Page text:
Despite sparking widespread concern across the world, it appears that the Centers for Disease Control and Prevention (CDC) overestimated the earlier spread of the Omicron variant of COVID-19 in the United States by more than 200%.

On December 20, the CDC reported that the vast majority (73%) of COVID-19 cases in the United States were Omicron cases, which was up by 0.7% compared to the previous two weeks. But the CDC has now walked back this number to 22.5%, not 73%. 

“The rapidly spreading omicron variant is now the dominant Covid strain in the U.S., representing 73% of sequenced cases, according to data published Monday by the Centers for Disease Control and Prevention,” CNBC reported on December 20. “Omicron has displaced the previously dominant delta variant, which the CDC says is now an estimated 26.6% of sequenced cases for the week ending December 18. Just one week earlier, delta made up 87% of cases to omicron’s 12.6%, the data shows.”

However, the CDC “significantly revised downward the estimate of the percentage of new COVID-19 infections in the U.S. caused by the omicron variant of the virus,” The Hill reported. As of Christmas, the CDC estimated that the number of new coronavirus cases attributable to Omicron was 58%. 

“There was a wide predictive interval posted in last week’s chart, in part because of the speed at which Omicron was increasing,” a CDC spokesperson told POLITICO. “We had more data come in from that timeframe and there was a reduced proportion of Omicron.”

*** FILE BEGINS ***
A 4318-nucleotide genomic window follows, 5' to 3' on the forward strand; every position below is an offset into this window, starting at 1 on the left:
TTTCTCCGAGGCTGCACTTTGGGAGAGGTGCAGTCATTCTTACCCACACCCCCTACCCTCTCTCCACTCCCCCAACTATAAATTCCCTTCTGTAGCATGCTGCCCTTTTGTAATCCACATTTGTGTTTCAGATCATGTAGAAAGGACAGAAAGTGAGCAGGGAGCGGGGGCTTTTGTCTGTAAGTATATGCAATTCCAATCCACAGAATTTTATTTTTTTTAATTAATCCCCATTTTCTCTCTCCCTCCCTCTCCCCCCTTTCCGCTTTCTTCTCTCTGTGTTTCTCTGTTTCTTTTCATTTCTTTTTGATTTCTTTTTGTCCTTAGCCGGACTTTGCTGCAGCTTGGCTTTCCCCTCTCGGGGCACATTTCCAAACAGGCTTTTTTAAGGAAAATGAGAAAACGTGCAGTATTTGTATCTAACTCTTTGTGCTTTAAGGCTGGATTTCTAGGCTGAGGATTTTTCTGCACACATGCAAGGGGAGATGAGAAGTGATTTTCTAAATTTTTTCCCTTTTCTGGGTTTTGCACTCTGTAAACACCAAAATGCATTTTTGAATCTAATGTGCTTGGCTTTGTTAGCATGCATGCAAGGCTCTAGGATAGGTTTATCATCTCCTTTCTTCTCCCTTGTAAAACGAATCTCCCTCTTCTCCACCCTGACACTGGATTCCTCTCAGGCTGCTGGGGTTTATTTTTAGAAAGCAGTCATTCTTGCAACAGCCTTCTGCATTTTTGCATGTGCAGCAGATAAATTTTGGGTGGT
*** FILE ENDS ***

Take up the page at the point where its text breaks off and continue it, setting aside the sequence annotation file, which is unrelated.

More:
“According to agency data, omicron accounted for about 59 percent of all U.S. infections as of Dec. 25. Previously, the CDC said the omicron variant comprised 73 percent of all cases for the week ending Dec. 18. But that number has now been revised to 22.5 percent of all cases,” The Hill reported. “The omicron variant is highly transmissible and spreading rapidly, resulting in surges of infections even among people who are vaccinated. However, people who are vaccinated, and especially those who have received booster shots, are well protected against severe disease from the variant, experts say, meaning it poses the greatest risk to the unvaccinated.”

Former Food and Drug Administration (FDA) Commissioner Scott Gottlieb argued that, even though the “initial estimate was so inaccurate,” the latest data indicates that “a good portion of the current hospitalizations we’re seeing from COVID may still be driven by Delta infections.”

According to the CDC, Omicron was first identified in South Africa, and “early evidence suggests that fully vaccinated people who become infected with the Omicron variant can spread the virus to others.”

“All FDA-approved or authorized vaccines are expected to be effective against severe illness, hospitalizations, and deaths,” the CDC added. “The recent emergence of the Omicron variant further emphasizes the importance of vaccination and boosters.”

The highly contagious Omicron strain was first detected in the U.S. on December 1 in a fully vaccinated person who had traveled to South Africa.

No comments:

Post a Comment